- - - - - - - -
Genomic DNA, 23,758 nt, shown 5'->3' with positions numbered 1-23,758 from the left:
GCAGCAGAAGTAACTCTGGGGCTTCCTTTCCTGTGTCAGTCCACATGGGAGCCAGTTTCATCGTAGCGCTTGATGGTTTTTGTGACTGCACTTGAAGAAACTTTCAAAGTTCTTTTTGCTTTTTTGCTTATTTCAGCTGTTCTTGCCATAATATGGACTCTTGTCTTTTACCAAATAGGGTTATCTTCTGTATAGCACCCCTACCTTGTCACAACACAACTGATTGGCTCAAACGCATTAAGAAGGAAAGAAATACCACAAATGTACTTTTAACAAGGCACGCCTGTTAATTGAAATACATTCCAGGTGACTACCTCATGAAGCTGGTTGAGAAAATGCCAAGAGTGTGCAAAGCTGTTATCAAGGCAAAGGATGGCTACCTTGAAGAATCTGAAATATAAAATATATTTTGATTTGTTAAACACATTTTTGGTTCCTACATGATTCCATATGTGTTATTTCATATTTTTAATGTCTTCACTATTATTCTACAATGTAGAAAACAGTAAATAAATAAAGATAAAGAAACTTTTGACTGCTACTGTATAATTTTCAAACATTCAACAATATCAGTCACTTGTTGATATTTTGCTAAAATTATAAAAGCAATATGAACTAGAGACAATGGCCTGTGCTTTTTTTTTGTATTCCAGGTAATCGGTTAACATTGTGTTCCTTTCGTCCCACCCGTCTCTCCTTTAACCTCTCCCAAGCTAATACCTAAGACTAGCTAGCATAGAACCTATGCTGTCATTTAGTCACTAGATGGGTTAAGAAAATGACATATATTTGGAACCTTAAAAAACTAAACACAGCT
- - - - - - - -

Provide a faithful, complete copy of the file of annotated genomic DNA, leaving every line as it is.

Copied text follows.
Genomic DNA, 23,758 nt, shown 5'->3' with positions numbered 1-23,758 from the left:
GCAGCAGAAGTAACTCTGGGGCTTCCTTTCCTGTGTCAGTCCACATGGGAGCCAGTTTCATCGTAGCGCTTGATGGTTTTTGTGACTGCACTTGAAGAAACTTTCAAAGTTCTTTTTGCTTTTTTGCTTATTTCAGCTGTTCTTGCCATAATATGGACTCTTGTCTTTTACCAAATAGGGTTATCTTCTGTATAGCACCCCTACCTTGTCACAACACAACTGATTGGCTCAAACGCATTAAGAAGGAAAGAAATACCACAAATGTACTTTTAACAAGGCACGCCTGTTAATTGAAATACATTCCAGGTGACTACCTCATGAAGCTGGTTGAGAAAATGCCAAGAGTGTGCAAAGCTGTTATCAAGGCAAAGGATGGCTACCTTGAAGAATCTGAAATATAAAATATATTTTGATTTGTTAAACACATTTTTGGTTCCTACATGATTCCATATGTGTTATTTCATATTTTTAATGTCTTCACTATTATTCTACAATGTAGAAAACAGTAAATAAATAAAGATAAAGAAACTTTTGACTGCTACTGTATAATTTTCAAACATTCAACAATATCAGTCACTTGTTGATATTTTGCTAAAATTATAAAAGCAATATGAACTAGAGACAATGGCCTGTGCTTTTTTTTTGTATTCCAGGTAATCGGTTAACATTGTGTTCCTTTCGTCCCACCCGTCTCTCCTTTAACCTCTCCCAAGCTAATACCTAAGACTAGCTAGCATAGAACCTATGCTGTCATTTAGTCACTAGATGGGTTAAGAAAATGACATATATTTGGAACCTTAAAAAACTAAACACAGCT